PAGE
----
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  4. Belated Happy Birthday to Tom. The cake looks delicious and how good to have that recipe from 1929. I have a cookery book that belonged to my mother with handwritten recipes - I'm not sure when she started it - probably in 1938 when she got married.

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  5. It is a wonderful thing. I love to read recipes that my mother wrote in her own handwriting. It makes me feel close to her now that she is gone.

    I like to date recipes that people give to me. It is amazing how the years go by and this is another way to keep track of years past.

    Happy Birthday to Tom!

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  6. What an amazing thing to have passed down to you. The handwriting is so beautiful and the cake looks delicious. I wish I had some of my grandmother's recipes, but by the time I though to ask it was too late (she wasn't able to remember) and my mother, who doesn't cook never thought to ask. I still dream about her baked bean, loin of pork, cole slaw, wine vinegar chicken...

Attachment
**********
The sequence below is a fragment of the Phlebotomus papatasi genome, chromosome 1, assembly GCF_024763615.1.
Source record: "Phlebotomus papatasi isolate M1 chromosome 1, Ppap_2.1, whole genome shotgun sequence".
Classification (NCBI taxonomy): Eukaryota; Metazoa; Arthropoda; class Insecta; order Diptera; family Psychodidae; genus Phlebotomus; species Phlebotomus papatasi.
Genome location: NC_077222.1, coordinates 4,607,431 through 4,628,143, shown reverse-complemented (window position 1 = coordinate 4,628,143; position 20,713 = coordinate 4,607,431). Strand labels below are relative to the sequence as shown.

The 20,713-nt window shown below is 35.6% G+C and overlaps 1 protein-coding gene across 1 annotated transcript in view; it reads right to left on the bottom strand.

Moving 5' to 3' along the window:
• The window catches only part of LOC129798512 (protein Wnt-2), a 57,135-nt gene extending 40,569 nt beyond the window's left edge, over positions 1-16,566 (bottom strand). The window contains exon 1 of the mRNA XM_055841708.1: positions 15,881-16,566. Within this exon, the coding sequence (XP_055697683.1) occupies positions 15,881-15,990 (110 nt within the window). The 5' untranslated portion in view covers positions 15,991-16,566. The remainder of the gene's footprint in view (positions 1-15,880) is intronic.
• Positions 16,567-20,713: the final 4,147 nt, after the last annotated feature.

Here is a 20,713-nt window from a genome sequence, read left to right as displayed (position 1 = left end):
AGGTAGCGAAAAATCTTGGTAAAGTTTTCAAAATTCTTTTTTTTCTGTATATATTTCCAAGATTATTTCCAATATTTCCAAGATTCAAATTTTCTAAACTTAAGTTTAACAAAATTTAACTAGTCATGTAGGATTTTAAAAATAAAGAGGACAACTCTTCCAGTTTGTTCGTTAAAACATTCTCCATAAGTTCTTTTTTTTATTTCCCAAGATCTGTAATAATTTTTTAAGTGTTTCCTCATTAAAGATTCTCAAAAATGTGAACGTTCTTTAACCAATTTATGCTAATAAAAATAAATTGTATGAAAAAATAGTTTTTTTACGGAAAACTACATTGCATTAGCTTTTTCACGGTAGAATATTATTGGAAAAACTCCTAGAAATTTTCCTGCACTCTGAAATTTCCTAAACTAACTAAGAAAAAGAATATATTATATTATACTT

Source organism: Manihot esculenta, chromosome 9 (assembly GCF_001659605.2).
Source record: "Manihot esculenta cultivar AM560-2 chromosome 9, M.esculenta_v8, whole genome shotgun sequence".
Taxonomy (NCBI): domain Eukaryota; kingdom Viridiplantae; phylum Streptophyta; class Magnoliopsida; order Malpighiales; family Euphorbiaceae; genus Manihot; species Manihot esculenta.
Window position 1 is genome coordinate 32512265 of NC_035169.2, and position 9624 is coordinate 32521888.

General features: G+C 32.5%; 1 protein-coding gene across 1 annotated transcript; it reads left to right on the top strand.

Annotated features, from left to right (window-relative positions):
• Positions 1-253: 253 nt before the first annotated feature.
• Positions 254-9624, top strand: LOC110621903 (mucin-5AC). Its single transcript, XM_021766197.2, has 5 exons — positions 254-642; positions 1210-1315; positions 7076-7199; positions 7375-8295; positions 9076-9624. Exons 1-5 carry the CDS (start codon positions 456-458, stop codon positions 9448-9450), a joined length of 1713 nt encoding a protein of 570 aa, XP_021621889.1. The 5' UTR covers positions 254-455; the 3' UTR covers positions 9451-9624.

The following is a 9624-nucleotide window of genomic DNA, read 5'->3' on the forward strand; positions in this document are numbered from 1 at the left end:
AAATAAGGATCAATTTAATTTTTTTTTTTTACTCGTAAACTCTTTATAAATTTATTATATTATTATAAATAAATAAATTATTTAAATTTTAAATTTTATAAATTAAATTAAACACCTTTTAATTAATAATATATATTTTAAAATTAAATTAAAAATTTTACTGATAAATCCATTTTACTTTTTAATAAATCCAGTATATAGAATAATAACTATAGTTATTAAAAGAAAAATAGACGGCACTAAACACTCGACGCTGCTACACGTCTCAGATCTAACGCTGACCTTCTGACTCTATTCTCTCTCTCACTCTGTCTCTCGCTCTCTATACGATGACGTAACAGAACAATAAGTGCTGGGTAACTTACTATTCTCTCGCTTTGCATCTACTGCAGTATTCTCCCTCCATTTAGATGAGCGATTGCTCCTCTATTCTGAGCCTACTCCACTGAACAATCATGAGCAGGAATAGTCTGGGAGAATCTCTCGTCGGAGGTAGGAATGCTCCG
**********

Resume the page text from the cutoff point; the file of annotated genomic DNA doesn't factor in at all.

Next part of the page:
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  7. Aren't old handwritten recipes that have been passed down the best? Whatever we make from them always seems to have extra love added to it :) Happy birthday to your husband!
    Hugs, Joanne

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  8. What a pretty cake! I love handwritten "passed-down" recipes. They are the best. Even those that I don't make, for one reason or another, are a treasure in my recipe box.

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  9. Yum! What time do I come over for the celebration? :)

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  10. This does look good, Nan! I've been enjoying catching up with your blog ... I've missed a lot! Have a great weekend. ~ hugs, Lynda xo

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  11. Tom is quite the famous boy recently with his book review and now his birthday. :<)

    He thanks you all for his birthday wishes, and I thank you for the nice comments on the recipe. I have a few more which I'll share in the future.